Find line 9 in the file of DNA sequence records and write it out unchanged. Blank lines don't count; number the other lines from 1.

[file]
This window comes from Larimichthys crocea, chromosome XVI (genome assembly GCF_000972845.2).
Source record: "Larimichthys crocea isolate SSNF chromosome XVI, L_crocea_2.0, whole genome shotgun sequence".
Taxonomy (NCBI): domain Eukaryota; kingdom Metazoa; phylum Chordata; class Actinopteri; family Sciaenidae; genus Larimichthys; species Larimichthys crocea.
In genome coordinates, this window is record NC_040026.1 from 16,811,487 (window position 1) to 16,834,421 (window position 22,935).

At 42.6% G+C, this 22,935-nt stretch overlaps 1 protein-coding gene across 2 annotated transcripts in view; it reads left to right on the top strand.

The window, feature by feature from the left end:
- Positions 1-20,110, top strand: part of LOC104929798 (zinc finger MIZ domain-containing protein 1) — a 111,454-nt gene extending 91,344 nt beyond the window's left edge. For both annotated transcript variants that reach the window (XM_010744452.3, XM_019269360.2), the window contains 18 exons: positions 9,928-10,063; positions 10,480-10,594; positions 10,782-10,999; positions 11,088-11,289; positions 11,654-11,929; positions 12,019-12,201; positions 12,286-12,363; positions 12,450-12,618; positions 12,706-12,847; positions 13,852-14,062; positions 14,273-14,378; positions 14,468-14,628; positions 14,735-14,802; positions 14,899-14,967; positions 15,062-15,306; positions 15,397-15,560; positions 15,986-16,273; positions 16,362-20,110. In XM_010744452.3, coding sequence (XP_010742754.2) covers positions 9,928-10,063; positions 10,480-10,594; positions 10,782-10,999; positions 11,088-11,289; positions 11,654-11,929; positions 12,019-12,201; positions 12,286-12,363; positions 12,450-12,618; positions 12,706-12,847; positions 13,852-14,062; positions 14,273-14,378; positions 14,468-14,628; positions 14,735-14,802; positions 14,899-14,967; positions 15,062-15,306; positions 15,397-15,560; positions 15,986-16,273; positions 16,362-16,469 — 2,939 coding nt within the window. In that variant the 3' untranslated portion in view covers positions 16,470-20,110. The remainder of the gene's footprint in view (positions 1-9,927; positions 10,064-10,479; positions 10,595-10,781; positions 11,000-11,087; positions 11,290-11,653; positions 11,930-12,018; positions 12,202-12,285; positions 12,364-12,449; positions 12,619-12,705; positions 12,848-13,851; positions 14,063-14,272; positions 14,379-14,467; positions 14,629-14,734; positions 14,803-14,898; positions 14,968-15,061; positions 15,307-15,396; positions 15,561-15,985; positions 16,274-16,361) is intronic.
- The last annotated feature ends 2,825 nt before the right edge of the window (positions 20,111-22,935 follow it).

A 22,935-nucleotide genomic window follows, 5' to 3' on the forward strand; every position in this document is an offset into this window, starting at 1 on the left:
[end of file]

A 22,935-nucleotide genomic window follows, 5' to 3' on the forward strand; every position in this document is an offset into this window, starting at 1 on the left: